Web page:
Thursday, 24 November 2011

Cauliflower fritters

 I am planning an Italian themed luncheon and part of my antipasto platter I intend to include "fritelli di cavolfiore" or cauliflower fritters. So I gave these a trial run the other weekend.  They are very simple, but simply morish.  They can be made with most left over vegetables but I stuck to cauli and followed the recipe from "My Cousin Rosa's" book by Rosa Mitchell. The recipe makes 20 and are cooked in no time.
1/2 large cauliflower
300g self-raising flour
100g grated parmesan cheese
1 garlic clove crushed
3 tablespoons chopped parsley
3 eggs lightly beaten
olive oil for shallow frying.





Break up the cauliflower into small pieces.
Add to a pot of boiling salted water until soft.
Drain and cool in a bowl.
Mix together flour, cheese, garlic, parsley and salt and pepper.  Add lightly beaten eggs and mix.  If this looks/feels too dry add a little water to bring it together.  Mine was just right.
 Heat enough oil  to cover the bottom of a pan over a medium heat. when hot  add tablespoons of mixture.
Take care not to overcrowd.
Cook until golden, turn over and flatten with a fork, turn and cook the other side until cooked through to the centre.






Serve hot or at room temperature as pre-dinner snack
They were a hit with the neighbours next door (my daughter is a vegetarian).  I had a couple cold the next day but I have to say they are best eaten at least warm - which means I can prepare beforehand but will have to be cooked and served straight away. Anyone wanting to hide vegetables in food for children these could be a good foil.

Wednesday, 23 November 2011

Grapefruit Juice


My Grapefruits I picked some months ago have been stored in an outside fridge. Unfortunately the thermostat on this little fridge is sometimes unpredictable from being too cold (not always a problem) to not being cold enough. My poor beautiful grapefruits suffered both these conditions and so when I remembered that I still had some grapefruits left ( salvaged from being possum food) they were in a sorry state.



The man said "throw them out" ......his answer to most things - probably lucky I have survived this long! I hesitated -  I wanted to give them a second chance - "they might still be OK inside" I said. He rolled his eyes, sighed and walked away.

 Inside they were still edible - albeit not pretty on the outside - so I decided to juice them. I left them out over night at room temperature so I could extract as much juice as possible.

 Six made a nice glass full - I feel so much better now.  Nothing wasted! Next year I might watch them a little more carefully in storage. I took the juice to have at work in my great new tupperware mug - not a drop was spilled in this airtight cup. My vitamin C for the day.
























Tuesday, 8 November 2011

Tangy Lemon Tea Cake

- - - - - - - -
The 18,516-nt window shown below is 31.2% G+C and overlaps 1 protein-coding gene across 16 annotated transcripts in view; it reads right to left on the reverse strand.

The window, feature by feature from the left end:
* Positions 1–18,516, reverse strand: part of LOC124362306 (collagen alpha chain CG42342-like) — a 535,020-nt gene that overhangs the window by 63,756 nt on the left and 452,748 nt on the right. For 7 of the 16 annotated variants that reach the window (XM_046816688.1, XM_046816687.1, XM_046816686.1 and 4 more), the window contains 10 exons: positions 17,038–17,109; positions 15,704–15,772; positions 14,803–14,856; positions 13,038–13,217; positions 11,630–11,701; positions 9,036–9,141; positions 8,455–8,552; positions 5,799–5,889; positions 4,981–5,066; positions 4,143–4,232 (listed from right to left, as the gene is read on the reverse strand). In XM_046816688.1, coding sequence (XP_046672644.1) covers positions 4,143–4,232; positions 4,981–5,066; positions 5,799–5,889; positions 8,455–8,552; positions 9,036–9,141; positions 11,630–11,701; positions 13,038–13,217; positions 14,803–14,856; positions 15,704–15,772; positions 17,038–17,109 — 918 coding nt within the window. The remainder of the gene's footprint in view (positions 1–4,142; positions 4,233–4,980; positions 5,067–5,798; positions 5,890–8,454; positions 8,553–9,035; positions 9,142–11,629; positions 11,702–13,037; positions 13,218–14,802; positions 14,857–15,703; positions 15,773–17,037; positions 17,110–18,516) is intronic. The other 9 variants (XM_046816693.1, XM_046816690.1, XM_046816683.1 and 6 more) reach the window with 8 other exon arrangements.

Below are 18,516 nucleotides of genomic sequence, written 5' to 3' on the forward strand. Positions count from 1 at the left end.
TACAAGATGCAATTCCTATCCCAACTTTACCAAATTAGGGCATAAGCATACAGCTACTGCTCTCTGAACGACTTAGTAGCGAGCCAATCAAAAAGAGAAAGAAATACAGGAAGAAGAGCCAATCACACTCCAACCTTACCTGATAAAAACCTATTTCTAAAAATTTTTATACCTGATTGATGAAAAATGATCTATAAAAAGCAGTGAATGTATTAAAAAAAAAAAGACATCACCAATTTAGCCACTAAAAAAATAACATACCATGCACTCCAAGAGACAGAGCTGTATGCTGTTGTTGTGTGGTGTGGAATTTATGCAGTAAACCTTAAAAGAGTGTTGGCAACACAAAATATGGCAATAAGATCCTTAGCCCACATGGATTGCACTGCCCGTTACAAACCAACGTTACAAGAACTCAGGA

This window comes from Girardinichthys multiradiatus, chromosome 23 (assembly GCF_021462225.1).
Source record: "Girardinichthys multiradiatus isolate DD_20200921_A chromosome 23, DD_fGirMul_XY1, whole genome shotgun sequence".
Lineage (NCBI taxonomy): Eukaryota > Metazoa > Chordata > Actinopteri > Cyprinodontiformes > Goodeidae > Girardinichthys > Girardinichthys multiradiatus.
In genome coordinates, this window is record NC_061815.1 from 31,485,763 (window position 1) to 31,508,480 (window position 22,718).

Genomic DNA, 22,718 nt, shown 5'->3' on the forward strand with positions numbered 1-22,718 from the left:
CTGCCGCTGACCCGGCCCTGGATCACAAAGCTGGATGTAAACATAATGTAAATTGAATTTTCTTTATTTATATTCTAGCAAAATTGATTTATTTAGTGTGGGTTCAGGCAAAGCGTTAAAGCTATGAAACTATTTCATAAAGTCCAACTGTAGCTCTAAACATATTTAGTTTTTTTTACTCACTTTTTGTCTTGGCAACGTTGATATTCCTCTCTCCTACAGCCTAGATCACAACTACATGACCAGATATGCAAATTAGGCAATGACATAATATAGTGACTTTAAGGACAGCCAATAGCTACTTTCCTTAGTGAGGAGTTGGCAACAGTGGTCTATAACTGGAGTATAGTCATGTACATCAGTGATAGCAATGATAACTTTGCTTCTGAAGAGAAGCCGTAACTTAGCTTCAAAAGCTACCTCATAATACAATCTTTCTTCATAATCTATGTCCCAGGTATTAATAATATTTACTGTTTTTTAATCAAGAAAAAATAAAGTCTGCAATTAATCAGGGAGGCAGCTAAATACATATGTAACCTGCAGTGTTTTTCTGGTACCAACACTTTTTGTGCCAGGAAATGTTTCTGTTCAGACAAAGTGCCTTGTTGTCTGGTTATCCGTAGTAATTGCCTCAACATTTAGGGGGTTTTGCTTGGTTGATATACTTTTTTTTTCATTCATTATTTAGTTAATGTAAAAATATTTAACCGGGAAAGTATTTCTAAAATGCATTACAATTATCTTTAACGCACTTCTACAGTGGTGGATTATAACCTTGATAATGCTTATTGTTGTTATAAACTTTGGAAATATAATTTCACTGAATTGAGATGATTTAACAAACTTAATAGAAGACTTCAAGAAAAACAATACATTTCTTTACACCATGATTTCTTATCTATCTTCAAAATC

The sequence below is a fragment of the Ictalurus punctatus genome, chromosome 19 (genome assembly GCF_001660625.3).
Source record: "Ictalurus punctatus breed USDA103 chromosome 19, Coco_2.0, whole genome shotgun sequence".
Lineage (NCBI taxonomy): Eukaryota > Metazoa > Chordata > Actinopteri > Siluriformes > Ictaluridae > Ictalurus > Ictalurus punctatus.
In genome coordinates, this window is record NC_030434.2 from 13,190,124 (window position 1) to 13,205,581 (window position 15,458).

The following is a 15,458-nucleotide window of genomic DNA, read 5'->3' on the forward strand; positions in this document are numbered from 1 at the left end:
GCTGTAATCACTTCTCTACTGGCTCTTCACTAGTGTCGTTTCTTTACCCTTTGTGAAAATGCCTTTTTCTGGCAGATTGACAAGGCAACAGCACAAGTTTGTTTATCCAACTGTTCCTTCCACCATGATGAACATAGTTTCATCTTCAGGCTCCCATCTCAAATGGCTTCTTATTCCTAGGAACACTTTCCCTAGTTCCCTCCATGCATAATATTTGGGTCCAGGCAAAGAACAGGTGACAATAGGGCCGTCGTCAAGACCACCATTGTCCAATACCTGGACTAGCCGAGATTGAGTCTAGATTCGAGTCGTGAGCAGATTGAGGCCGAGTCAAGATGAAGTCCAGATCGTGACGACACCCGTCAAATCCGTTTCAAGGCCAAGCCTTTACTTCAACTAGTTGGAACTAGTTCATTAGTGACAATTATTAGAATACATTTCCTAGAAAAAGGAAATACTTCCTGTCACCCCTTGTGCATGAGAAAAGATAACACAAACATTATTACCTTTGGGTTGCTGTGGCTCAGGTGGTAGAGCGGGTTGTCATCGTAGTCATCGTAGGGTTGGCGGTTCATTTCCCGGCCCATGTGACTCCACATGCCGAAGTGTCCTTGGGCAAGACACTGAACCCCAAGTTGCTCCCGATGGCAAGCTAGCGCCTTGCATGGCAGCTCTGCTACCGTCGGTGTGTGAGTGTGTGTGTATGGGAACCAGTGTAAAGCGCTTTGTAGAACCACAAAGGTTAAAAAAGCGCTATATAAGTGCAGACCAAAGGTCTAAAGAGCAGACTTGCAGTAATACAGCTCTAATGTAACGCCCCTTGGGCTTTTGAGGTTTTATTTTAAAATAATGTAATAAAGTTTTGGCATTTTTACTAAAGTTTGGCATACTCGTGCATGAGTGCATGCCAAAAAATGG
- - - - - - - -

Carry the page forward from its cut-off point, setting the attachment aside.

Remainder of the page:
My sister-in-law sent me home from her house recently with a big bag of the largest lemons I have seen for ages, she had picked them from her lemon tree in the garden that was groaning under the weight of the fruit. They were huge and smelt gloriously lemony.  They sat in my fruit bowl looking very pleased with themselves for a week – each time I looked at them I felt guilty – what could I cook that was easy but that would do them justice - A lemon tea cake of course!


An English friend of mine brought this cake to my house in a  "Random Bake of Kindness" (click on the site to take you to Prepped) and said the recipe was given to her by a friend of a friend of a friend but she thought it was originally published in an Australian Women’s Weekly .  
So I set to.....


The lemon zest smelt just as you expect lemons should and they were so big and juicy only half was needed for the ingredients.

Measuring cups at the ready


Prep and cook time 50 mins.
1 cup self raising flour (150g)
1/2 cup caster sugar (110g)
60g butter, chopped
1 teaspoon finely grated lemon rind
1 egg, lightly beaten

LEMON FILLING
1 teaspoon cornflour
t tablespoon water
1/4 cup (60ml) fresh lemon juice
1/2 cup (110g) caster sugar
1 egg lightly beaten
60g butter chopped








  1.  Preheat oven 180 C or 160 C fan-forced and grease a 18cm springform cake pan and line the base with baking paper.
  2. Combine flour and caster sugar in a medium bowl. Rub in the butter until the mixture resembles breadcrumbs. Stir through lemon rind. Add egg and stir until combined.  
  3. Press 2/3 of the mixture over the base of the prepared pan.





 Lemon Filling

  1. Combine the cornflour and water until smooth. Place in a small saucepan with the remaining ingredients.  Stir constantly over low heat until mixture thickens and boils.
  2. Pour hot lemon filling over the base of the cake pan.  Crumble the remaining base mixture over the top of the filling. 
  3. Bake for 35 mins or until browned.  Cool cake in the pan.
  4. Serve at room temperature and serve with cream. 



The lemon zest smelt just as you expect lemons should and they were so big and juicy only half was needed for the ingredients
It is a fail safe cake – it doesn’t rise very much but is delicious in all its “lemoniness”. 

 I took this cake to another friend’s house last weekend -my “Random Bake of Kindness”.